159j 11/45 Trouble on Parade

Chuck Welch
November 11, 2005 - 1945 / Bantam 157-168 / clark / degrouchy / larkin / novel / pulp

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In Maine on business, Doc is mysteriously warned by everyone to leave if he values his health. Soon, Doc finds himself behind bars on trumped up charges. Forced to escape to prove his innocence, Doc travels to a secret cove that harbors a gang of bloodthirsty cutthroats, none of whom wish him good health!

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  1. Thomas Fortenberry says:

    Trouble on Parade is a non-Doc book. I was mystified by this book at first, because it has none of the normal Doc elements, such as his gang of five, his gadgets, a super villian bent on world domination, and/or any other weird plot or evil device with which to accomplish the conquest. It is a slow-paced strange little tale set in a Canadian seaside resort. Worse, everyone in the book thinks Doc is a bumbing fool, a liar, a criminal, and/or an idiot. He has been called stupid, idiot, fool, moron, nincompoop, etc. on every page of the book so far, by every character in the book, so far, and especially by the two hot women of the tale. They think he is a loser, a liar, a musclehead, etc. He acts like a frightened lug who can only barely keep up with the swirling action, and is just stumbling through the dark and learning things by total accident. So far everyone that has met him, from the women to the hotel clerks and managers to the police, all think he is a lying, criminal, freak. He is also full of self-doubt and seems to agree with them in general. Overall, it is simply now a Doc story. This observation was strengthened by another Doc fan who noted the tale was originally a separate mystery Dent later converted into a Doc tale. Maybe that is the answer.

    The only “wild hook” in a more traditional Doc sense is the character Disappointed Smith. Disappointed is the only character of color in the book, and that includes this washed out, weak version of Doc. Disappointed gets his name fro ma fondness of quoting old poetry that includes the word “disappointed.” I know, that’s a bit of a stretch, and you’ll realize how far it stretches when trying to read some of the dusty verse he passes. Disappointed is a very robust character, a flaming-red haired Herculean guy of amazing athletic prowess — who perhaps has been seen before in several Doc books, usually as a villian: recognize the walrus mustache, walrus bluster, and walrus build of a bull-tempered man who loves the sea? Been there done that. but at least he keeps the scenes he is in zinging along. He and Doc are kind of co-equal rivals in the tale, which is very necesssary since there is no Savage aids or great villian present. In an unusual turn for a Doc book, Disappointed Smith is repeatedly called Tarzan, and compared to Johnny Weismuller. Though we all know Tarzan is granddaddy of the pulps and Doc, he usually isn’t so directly singled-out or repeatedly mentioned in a single text. But this kind of makes it an interesting bit of pulp history.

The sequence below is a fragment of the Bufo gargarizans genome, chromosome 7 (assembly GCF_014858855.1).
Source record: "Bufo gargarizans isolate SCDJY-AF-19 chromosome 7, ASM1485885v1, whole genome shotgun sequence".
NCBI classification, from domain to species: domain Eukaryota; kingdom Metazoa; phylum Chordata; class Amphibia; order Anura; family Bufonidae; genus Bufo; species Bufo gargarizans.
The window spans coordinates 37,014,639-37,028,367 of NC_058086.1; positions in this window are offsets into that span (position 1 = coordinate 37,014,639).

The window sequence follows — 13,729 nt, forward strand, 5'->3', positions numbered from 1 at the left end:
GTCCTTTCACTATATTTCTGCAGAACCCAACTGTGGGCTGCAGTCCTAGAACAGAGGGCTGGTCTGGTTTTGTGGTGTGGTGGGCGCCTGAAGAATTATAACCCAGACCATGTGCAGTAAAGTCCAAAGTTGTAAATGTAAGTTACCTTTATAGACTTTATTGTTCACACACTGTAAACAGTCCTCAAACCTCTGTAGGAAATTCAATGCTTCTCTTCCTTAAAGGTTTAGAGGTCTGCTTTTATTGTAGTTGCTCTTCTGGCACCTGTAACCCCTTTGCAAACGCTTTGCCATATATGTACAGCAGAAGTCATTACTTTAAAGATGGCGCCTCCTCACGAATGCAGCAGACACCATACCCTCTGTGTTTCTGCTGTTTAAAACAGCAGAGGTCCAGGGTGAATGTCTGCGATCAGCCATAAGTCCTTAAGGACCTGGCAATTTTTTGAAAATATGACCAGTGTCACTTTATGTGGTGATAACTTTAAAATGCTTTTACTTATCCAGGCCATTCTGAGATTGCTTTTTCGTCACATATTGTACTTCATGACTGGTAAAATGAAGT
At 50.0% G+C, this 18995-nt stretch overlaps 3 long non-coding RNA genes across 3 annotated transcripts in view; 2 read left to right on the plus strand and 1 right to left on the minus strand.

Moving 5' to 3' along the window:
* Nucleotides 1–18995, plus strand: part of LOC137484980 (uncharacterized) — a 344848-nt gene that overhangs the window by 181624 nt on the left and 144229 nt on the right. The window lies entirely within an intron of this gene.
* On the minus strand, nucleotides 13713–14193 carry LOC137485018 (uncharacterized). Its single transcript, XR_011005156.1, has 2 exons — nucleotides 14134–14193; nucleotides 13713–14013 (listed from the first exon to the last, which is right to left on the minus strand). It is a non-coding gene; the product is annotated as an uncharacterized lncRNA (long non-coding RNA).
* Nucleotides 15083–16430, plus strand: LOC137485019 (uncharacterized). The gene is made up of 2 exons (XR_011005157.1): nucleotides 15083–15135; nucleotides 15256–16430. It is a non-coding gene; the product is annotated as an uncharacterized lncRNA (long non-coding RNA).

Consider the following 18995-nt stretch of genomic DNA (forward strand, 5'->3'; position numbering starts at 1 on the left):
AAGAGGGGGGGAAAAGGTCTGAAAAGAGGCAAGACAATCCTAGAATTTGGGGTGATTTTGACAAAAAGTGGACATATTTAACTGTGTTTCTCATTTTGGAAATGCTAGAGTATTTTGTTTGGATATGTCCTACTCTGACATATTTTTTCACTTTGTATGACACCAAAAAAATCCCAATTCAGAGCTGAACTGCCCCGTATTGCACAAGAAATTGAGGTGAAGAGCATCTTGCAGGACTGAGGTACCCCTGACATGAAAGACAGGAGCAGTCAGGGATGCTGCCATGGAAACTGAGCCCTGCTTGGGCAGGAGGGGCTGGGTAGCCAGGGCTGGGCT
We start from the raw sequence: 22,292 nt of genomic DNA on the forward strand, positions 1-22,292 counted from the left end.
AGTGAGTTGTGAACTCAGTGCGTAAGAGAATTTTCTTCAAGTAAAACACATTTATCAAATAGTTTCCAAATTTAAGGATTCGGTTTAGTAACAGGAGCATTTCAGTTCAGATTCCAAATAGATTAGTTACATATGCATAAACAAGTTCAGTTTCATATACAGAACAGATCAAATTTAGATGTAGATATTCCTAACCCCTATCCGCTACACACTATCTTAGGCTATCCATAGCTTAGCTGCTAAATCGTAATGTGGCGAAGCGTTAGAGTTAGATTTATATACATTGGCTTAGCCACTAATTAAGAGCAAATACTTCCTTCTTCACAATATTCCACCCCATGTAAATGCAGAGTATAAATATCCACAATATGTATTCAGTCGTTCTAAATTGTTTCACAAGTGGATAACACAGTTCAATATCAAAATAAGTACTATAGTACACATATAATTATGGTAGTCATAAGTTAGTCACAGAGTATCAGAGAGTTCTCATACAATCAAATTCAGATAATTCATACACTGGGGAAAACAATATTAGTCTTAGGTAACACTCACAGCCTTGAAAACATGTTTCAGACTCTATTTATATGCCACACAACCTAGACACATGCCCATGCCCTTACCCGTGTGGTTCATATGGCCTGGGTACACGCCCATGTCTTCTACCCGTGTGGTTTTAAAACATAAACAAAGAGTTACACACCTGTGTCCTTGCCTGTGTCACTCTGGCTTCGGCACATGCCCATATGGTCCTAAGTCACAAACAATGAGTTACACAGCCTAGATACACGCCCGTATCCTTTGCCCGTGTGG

So anyway, for a different read, a fun read, or a unique Doc tale: this is the one. For a great Doc tale, a rousing adventure, a desperate race to save the world, a book chock full of inventions and scientific discoveries…steer clear.